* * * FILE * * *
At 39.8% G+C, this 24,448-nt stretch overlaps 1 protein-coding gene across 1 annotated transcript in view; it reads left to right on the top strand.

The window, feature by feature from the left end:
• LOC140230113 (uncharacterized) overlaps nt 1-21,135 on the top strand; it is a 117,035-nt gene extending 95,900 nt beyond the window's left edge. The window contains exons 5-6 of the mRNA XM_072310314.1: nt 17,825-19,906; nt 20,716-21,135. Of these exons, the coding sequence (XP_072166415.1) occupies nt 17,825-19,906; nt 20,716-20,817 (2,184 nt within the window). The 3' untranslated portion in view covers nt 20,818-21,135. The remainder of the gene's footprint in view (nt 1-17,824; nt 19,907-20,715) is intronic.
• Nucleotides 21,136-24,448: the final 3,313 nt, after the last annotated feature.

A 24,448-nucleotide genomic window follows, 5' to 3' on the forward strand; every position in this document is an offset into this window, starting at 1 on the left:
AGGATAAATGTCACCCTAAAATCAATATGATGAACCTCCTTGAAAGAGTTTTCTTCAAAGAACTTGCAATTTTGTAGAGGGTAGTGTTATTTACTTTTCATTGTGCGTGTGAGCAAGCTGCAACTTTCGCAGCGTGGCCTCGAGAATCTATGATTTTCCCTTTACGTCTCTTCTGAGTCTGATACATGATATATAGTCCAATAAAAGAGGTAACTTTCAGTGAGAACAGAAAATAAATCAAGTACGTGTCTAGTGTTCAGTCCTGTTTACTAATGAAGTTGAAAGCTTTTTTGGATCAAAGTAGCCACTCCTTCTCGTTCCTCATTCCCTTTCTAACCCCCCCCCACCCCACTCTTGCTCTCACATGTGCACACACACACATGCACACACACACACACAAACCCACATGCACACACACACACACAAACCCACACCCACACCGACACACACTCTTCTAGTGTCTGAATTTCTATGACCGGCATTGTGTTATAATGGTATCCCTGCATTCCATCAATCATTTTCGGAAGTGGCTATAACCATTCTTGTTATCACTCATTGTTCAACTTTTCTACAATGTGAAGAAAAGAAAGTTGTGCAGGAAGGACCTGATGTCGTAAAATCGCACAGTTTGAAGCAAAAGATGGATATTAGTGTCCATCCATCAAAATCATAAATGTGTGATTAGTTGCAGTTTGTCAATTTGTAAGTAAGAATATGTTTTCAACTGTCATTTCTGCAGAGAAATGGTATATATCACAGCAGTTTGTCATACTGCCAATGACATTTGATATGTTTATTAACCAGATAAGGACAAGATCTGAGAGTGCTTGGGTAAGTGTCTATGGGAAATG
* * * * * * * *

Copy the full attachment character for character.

At 39.8% G+C, this 24,448-nt stretch overlaps 1 protein-coding gene across 1 annotated transcript in view; it reads left to right on the top strand.

The window, feature by feature from the left end:
• LOC140230113 (uncharacterized) overlaps nt 1-21,135 on the top strand; it is a 117,035-nt gene extending 95,900 nt beyond the window's left edge. The window contains exons 5-6 of the mRNA XM_072310314.1: nt 17,825-19,906; nt 20,716-21,135. Of these exons, the coding sequence (XP_072166415.1) occupies nt 17,825-19,906; nt 20,716-20,817 (2,184 nt within the window). The 3' untranslated portion in view covers nt 20,818-21,135. The remainder of the gene's footprint in view (nt 1-17,824; nt 19,907-20,715) is intronic.
• Nucleotides 21,136-24,448: the final 3,313 nt, after the last annotated feature.

A 24,448-nucleotide genomic window follows, 5' to 3' on the forward strand; every position in this document is an offset into this window, starting at 1 on the left:
AGGATAAATGTCACCCTAAAATCAATATGATGAACCTCCTTGAAAGAGTTTTCTTCAAAGAACTTGCAATTTTGTAGAGGGTAGTGTTATTTACTTTTCATTGTGCGTGTGAGCAAGCTGCAACTTTCGCAGCGTGGCCTCGAGAATCTATGATTTTCCCTTTACGTCTCTTCTGAGTCTGATACATGATATATAGTCCAATAAAAGAGGTAACTTTCAGTGAGAACAGAAAATAAATCAAGTACGTGTCTAGTGTTCAGTCCTGTTTACTAATGAAGTTGAAAGCTTTTTTGGATCAAAGTAGCCACTCCTTCTCGTTCCTCATTCCCTTTCTAACCCCCCCCCACCCCACTCTTGCTCTCACATGTGCACACACACACATGCACACACACACACACAAACCCACATGCACACACACACACACAAACCCACACCCACACCGACACACACTCTTCTAGTGTCTGAATTTCTATGACCGGCATTGTGTTATAATGGTATCCCTGCATTCCATCAATCATTTTCGGAAGTGGCTATAACCATTCTTGTTATCACTCATTGTTCAACTTTTCTACAATGTGAAGAAAAGAAAGTTGTGCAGGAAGGACCTGATGTCGTAAAATCGCACAGTTTGAAGCAAAAGATGGATATTAGTGTCCATCCATCAAAATCATAAATGTGTGATTAGTTGCAGTTTGTCAATTTGTAAGTAAGAATATGTTTTCAACTGTCATTTCTGCAGAGAAATGGTATATATCACAGCAGTTTGTCATACTGCCAATGACATTTGATATGTTTATTAACCAGATAAGGACAAGATCTGAGAGTGCTTGGGTAAGTGTCTATGGGAAATG